Last week, for the first time, I made my way up to one of the open gallery nights during Madison West's Fine Arts Week, the school's annual showcase for all things creative. The scope of the event is huge, with nearly 1,600 students participating, and the quality of the presented works is phenomenal. It's almost as if the school had been lifted off its perch on Regent Street and traveled back in time to Belle Époque Paris.
If you have aspiring authors in your house, this summer offers a fabulous opportunity for them refine their writing skills. For its second summer, the Greater Madison Writing Project, in partnership with Olbrich Botanical Gardens, is sponsoring two week-long camps in August for young writers entering grades 3-8.
There are lots of benefits to living in a college town. First and foremost, there is always something going on -- a lecture, a film series. Maybe even a protest, if you're lucky. And since becoming a Madisonian, I, for the first time in my life, find myself interested in college football.
My passion for the talent show clearly runs deep, but I'm more than just a fangirl. This year marked my second as one of the "Ziegfelds" of the Follies, Hamilton's annual showcase for singers, musicians, dancers and other varied forms of entertainment. Trust me, when you are part of the spectacle's "producing/directing" team you get a new-found appreciation for how hard the kids worked to get up on stage.
My daughter, who turned twelve just this past week, is not legally "of age" when it comes to social media. But I guess, in many respects, especially in those that involve screens, I am a permissive pushover. I've allowed her join some networks.
What adults love about camping -- sleeping under the stars, getting away from it all, the sounds of nature -- can be scary for children. It's dark in a tent. Nothing is familiar. Of course, camping with kids is more work for adults, too. Stay cool, live in the moment. Forget about that lost fork. Making s'mores, spotting wildlife, that's what kids will remember.
I have just returned from a whirlwind, five-day, four-city college tour with my son. You know those "101 Things to Know Before Visiting Disney World" guidebooks that experienced theme park travelers have written to help the uninitiated? I think I am now officially seasoned enough in information sessions and campus tours to give some serious thought to penning a similar "insiders guide" for the junior-year parent.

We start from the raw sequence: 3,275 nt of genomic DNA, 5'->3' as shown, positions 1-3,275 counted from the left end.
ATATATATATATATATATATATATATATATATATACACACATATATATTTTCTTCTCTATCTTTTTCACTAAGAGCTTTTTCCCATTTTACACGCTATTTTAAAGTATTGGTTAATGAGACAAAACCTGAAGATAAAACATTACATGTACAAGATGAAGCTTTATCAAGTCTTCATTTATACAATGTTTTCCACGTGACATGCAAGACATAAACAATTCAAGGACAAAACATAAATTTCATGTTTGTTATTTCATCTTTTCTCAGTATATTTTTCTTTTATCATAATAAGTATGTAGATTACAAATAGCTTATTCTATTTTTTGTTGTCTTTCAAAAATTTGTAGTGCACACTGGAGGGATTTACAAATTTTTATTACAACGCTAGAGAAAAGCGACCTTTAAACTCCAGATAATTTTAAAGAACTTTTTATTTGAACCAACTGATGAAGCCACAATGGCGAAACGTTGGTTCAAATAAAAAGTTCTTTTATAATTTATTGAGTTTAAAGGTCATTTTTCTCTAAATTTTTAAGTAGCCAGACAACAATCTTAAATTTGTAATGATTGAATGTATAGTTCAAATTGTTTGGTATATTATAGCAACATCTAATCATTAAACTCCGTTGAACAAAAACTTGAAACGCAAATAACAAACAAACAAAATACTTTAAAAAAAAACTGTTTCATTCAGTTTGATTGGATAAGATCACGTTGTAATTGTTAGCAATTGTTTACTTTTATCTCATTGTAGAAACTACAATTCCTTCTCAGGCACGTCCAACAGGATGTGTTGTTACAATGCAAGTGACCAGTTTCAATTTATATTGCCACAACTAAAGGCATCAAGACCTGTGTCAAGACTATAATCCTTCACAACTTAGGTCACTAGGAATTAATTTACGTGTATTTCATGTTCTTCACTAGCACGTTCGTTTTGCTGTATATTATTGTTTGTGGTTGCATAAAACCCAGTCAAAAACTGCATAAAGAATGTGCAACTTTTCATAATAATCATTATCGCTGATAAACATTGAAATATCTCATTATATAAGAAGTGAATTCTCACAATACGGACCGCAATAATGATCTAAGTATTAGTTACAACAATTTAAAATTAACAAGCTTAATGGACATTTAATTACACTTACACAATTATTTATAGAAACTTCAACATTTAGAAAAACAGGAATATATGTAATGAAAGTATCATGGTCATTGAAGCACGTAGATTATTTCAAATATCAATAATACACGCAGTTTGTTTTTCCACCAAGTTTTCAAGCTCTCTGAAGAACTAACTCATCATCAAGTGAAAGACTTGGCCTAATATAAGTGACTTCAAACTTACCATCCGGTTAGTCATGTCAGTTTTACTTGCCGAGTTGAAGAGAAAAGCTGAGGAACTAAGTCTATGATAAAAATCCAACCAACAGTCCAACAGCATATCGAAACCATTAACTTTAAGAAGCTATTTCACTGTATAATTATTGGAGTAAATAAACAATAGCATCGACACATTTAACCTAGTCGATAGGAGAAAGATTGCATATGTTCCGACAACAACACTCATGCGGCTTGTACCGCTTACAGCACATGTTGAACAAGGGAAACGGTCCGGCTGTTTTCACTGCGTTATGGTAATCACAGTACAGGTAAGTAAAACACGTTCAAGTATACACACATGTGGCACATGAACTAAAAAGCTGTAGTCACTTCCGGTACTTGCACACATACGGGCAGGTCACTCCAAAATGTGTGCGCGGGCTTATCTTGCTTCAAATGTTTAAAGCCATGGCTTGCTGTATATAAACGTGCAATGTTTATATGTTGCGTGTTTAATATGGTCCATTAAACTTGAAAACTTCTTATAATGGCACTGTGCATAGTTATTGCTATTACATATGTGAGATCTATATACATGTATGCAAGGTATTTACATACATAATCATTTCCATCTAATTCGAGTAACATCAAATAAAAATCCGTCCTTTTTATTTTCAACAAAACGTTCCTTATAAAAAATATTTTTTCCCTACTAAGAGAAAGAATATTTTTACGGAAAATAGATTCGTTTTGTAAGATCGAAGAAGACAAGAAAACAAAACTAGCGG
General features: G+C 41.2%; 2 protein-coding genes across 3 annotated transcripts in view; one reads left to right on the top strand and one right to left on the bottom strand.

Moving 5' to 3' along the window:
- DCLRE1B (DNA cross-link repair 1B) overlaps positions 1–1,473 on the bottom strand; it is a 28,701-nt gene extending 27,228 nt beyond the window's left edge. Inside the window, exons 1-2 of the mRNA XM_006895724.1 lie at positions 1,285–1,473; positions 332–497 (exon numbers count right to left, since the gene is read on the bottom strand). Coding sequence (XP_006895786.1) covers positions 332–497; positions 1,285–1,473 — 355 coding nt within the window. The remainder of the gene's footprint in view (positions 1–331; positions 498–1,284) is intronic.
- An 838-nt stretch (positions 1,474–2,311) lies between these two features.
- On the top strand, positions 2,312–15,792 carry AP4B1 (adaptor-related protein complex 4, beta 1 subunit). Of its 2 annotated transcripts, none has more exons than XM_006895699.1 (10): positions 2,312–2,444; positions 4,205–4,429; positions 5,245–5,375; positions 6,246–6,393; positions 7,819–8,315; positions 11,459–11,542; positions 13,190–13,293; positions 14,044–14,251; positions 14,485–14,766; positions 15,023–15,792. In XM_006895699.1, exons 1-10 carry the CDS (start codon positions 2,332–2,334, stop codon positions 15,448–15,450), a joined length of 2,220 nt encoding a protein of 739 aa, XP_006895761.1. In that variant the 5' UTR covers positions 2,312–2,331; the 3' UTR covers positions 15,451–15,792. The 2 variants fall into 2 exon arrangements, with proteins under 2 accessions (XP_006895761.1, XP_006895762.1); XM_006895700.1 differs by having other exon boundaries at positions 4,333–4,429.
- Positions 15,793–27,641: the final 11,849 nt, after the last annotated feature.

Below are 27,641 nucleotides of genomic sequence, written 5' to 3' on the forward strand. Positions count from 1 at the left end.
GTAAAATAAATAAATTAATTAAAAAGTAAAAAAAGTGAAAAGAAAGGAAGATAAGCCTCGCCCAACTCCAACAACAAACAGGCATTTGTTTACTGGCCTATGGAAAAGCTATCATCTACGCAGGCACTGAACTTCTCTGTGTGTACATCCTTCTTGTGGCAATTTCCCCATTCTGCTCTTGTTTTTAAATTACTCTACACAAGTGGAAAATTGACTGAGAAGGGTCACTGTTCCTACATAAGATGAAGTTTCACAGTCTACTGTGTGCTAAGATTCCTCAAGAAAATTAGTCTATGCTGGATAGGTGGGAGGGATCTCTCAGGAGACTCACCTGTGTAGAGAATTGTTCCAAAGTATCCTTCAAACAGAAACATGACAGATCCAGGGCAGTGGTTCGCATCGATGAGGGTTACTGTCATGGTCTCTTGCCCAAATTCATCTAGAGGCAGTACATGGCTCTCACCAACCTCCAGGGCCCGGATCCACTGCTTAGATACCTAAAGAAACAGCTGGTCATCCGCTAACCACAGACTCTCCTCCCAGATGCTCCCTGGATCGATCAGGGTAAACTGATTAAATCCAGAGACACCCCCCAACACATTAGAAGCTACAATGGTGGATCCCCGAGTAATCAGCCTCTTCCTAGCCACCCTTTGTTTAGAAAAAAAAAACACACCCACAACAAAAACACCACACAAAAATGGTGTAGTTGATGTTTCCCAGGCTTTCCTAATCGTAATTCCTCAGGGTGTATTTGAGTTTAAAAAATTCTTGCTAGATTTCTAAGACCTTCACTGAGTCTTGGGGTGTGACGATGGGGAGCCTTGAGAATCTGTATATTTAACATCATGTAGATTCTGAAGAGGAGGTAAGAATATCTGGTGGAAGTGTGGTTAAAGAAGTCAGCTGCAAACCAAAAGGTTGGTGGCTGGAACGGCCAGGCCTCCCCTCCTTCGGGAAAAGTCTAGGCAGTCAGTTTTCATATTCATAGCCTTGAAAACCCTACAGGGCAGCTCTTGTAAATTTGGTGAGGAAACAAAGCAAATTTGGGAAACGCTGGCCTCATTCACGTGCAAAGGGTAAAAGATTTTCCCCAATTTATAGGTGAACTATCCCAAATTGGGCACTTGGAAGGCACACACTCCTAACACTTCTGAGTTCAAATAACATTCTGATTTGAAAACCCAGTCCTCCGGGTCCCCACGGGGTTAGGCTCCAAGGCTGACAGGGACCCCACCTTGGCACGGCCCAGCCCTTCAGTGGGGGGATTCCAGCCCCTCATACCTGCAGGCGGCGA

This past week, against both my will and better judgement, I accompanied 50 or so middle school kids to the Future Problem Solvers Wisconsin State Bowl, a popular academic and skit-writing competition.
It may be a bigger waste of breath than electricity to ask my kids to turn off the lights when they leave a room. If I've nagged them once, I've nagged them a thousand times. No, I've never noticed anything amiss with their fingers. But it appears they are physically incapable of flipping a switch to the "off" position.
I want to say thank you to the Board of Education for allowing Maia to return to class, unquestionably the place she belongs, as well as to thank them for adopting the new policies. But just as importantly, I also want to thank Maia and her family for their willingness to come forward with their story.
Some clever-clogs is playing Rachmaninoff on the piano at a party, and there it is again, that oft-heard adult lament of lost opportunity from a dejected onlooker: "I wish I could play. I wish my parents hadn't let me quit music lessons. I was just a kid -- how was I to know?" It's a reasonable complaint.
If you're checking out summer camps for your child, there are many issues -- some obvious, some less so -- to keep in mind. Here's a list to keep handy when you contact camps and camp directors, looking for the perfect spot for your kids to have fun, relax, and learn this summer.